So, what really is “mental toughness”.  Mental toughness is described in the following as the capacity of an individual to deal effectively with stressors, pressures and challenges, and
perform to the best of their ability, irrespective of the circumstances in which they find themselves. 

Mental toughness is not something that everyone is born with.  It is developed over time and through experiences.  It is understanding that one must “stay the course”.  Giving in is not an option.
It is understanding what the reality of the situation is and exactly what your job is.  It is maintaining focus and dealing with one moment one after another & not getting ahead of yourself spending precious time & energy thinking of consequences.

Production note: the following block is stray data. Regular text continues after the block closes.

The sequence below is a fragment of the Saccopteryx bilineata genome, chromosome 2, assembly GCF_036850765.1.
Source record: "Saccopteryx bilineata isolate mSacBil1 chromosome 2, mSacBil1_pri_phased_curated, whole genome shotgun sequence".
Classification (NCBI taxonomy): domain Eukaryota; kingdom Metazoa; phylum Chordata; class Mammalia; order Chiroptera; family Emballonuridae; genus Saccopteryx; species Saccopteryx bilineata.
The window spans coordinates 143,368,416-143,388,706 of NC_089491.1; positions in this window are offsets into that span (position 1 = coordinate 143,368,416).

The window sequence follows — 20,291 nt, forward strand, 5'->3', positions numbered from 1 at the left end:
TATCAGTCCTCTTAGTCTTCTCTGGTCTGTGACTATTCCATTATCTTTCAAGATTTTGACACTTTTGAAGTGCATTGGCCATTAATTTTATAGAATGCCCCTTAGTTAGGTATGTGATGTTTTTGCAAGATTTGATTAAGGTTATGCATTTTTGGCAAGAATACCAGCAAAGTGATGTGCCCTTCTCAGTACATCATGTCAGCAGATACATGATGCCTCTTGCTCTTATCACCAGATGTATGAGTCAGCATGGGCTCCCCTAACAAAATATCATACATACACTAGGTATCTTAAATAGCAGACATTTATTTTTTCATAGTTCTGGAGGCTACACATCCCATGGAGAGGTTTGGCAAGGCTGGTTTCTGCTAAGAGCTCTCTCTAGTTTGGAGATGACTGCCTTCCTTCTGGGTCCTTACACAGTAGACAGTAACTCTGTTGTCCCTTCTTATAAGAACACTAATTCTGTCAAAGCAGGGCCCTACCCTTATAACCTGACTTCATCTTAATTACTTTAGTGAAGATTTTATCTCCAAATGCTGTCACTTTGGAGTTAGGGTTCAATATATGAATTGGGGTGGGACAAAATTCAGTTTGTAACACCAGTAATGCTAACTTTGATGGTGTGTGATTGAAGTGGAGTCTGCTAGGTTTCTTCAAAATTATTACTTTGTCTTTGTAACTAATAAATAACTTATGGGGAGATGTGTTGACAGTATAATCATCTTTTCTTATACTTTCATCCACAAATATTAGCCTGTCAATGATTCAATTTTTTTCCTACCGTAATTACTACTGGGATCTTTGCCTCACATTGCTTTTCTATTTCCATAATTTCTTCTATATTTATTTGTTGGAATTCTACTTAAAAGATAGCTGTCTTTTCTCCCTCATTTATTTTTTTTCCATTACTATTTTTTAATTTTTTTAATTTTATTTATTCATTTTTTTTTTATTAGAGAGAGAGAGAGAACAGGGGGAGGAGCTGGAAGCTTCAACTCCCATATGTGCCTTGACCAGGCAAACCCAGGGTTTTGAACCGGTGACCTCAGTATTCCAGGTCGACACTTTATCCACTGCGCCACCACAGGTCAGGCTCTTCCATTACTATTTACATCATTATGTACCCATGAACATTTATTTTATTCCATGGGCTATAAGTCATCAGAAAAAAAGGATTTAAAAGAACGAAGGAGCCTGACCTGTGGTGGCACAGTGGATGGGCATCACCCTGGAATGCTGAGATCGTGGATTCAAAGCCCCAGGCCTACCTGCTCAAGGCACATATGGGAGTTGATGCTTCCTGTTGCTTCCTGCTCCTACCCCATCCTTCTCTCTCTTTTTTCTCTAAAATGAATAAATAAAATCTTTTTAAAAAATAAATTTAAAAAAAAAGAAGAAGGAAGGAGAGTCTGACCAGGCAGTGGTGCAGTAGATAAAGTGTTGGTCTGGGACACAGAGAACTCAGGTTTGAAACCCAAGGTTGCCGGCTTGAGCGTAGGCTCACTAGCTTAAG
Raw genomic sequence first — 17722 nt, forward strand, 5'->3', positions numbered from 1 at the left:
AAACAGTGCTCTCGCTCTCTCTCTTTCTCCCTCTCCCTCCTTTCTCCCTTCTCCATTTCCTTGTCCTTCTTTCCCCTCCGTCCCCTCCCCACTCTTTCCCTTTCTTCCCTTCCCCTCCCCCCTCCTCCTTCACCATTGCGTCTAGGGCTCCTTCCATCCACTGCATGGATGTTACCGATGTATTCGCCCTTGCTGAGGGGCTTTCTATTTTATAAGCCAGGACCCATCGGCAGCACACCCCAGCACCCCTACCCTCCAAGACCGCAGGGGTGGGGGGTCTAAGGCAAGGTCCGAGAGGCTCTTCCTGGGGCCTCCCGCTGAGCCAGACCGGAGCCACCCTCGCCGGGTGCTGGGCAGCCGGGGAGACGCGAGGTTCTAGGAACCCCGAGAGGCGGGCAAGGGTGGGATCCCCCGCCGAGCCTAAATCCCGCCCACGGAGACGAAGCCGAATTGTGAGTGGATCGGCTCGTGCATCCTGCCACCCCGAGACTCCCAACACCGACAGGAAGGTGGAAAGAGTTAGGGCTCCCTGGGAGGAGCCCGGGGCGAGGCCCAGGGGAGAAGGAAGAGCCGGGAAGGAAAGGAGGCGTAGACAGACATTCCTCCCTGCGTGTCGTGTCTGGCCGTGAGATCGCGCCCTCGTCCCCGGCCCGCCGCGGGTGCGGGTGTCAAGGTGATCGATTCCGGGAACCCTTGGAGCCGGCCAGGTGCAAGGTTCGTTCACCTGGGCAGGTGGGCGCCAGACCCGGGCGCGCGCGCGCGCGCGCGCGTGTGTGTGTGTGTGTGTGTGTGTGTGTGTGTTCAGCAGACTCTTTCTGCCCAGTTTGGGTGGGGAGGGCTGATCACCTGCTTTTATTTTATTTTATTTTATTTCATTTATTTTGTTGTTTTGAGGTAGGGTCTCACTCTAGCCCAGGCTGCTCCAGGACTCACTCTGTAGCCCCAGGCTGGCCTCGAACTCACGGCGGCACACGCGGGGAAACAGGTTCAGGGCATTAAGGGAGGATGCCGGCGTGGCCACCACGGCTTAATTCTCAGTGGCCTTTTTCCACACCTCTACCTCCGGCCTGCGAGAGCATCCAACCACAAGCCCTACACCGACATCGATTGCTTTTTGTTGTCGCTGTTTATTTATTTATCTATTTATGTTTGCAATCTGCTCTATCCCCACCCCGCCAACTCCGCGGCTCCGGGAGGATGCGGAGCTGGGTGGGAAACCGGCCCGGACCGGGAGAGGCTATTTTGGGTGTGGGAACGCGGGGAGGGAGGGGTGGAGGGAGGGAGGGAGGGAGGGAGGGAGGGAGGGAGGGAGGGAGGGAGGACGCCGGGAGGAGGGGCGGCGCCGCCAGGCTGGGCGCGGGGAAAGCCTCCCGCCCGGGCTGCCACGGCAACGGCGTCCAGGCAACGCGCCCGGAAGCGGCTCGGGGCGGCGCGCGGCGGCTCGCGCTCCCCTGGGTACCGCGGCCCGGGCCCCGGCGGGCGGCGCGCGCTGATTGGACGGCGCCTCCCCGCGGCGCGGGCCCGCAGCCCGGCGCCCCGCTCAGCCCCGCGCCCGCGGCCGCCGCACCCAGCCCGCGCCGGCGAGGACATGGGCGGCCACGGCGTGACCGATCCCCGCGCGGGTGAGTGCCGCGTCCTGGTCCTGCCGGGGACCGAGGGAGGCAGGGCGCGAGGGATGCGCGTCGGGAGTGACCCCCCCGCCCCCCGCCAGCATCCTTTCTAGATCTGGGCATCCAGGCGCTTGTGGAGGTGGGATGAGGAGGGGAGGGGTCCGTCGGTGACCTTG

In the “heat of battle” here are some quick things we can do when our “Mental Toughness” is challenged

  1. Let go of the miscue/distraction and stay in the present (park it!)
  2. Take a deep breath, relax your body part by part (I'm not one much for the "water bottle squirt" bit) and reset by recapping in your mind what happened and how you might have prevented it from happening (or not)
  3. Eliminate any negative thoughts & focus on the present

So how do we develop “Mental Toughness”

Well the first thing we need to do when we are faced with adversity is understand that by facing and accepting the challenge head on, we are strengthening our coping habit & developing mental toughness and our ability to deal with future adversity and, at the same time, develop our resiliency

Secondly, we need to just “get over it” and focus on the next challenge

And, thirdly, understand what we need to do in a physical sense & mental sense to meet those future challenges